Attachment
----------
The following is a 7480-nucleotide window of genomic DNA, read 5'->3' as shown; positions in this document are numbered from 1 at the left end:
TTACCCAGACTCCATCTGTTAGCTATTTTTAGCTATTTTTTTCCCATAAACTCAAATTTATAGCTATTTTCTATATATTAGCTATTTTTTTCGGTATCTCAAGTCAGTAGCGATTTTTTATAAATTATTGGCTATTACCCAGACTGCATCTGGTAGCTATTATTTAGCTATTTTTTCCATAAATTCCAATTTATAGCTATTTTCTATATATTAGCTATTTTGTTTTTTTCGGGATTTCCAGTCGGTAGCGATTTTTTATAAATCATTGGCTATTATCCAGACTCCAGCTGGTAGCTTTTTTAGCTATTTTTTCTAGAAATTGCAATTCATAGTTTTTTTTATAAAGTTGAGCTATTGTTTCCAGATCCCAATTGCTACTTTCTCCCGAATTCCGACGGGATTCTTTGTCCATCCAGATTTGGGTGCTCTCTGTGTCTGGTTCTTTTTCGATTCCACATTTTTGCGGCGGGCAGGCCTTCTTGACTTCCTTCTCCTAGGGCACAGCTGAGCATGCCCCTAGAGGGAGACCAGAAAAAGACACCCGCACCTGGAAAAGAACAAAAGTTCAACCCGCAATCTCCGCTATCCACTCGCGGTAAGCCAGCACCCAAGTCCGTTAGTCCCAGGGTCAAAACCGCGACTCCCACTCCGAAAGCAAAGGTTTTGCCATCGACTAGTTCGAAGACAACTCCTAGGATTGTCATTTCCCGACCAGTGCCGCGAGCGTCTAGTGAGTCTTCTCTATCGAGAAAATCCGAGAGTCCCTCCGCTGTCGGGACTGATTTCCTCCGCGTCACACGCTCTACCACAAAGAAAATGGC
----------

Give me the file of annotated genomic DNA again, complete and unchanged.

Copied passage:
The following is a 7480-nucleotide window of genomic DNA, read 5'->3' as shown; positions in this document are numbered from 1 at the left end:
TTACCCAGACTCCATCTGTTAGCTATTTTTAGCTATTTTTTTCCCATAAACTCAAATTTATAGCTATTTTCTATATATTAGCTATTTTTTTCGGTATCTCAAGTCAGTAGCGATTTTTTATAAATTATTGGCTATTACCCAGACTGCATCTGGTAGCTATTATTTAGCTATTTTTTCCATAAATTCCAATTTATAGCTATTTTCTATATATTAGCTATTTTGTTTTTTTCGGGATTTCCAGTCGGTAGCGATTTTTTATAAATCATTGGCTATTATCCAGACTCCAGCTGGTAGCTTTTTTAGCTATTTTTTCTAGAAATTGCAATTCATAGTTTTTTTTATAAAGTTGAGCTATTGTTTCCAGATCCCAATTGCTACTTTCTCCCGAATTCCGACGGGATTCTTTGTCCATCCAGATTTGGGTGCTCTCTGTGTCTGGTTCTTTTTCGATTCCACATTTTTGCGGCGGGCAGGCCTTCTTGACTTCCTTCTCCTAGGGCACAGCTGAGCATGCCCCTAGAGGGAGACCAGAAAAAGACACCCGCACCTGGAAAAGAACAAAAGTTCAACCCGCAATCTCCGCTATCCACTCGCGGTAAGCCAGCACCCAAGTCCGTTAGTCCCAGGGTCAAAACCGCGACTCCCACTCCGAAAGCAAAGGTTTTGCCATCGACTAGTTCGAAGACAACTCCTAGGATTGTCATTTCCCGACCAGTGCCGCGAGCGTCTAGTGAGTCTTCTCTATCGAGAAAATCCGAGAGTCCCTCCGCTGTCGGGACTGATTTCCTCCGCGTCACACGCTCTACCACAAAGAAAATGGC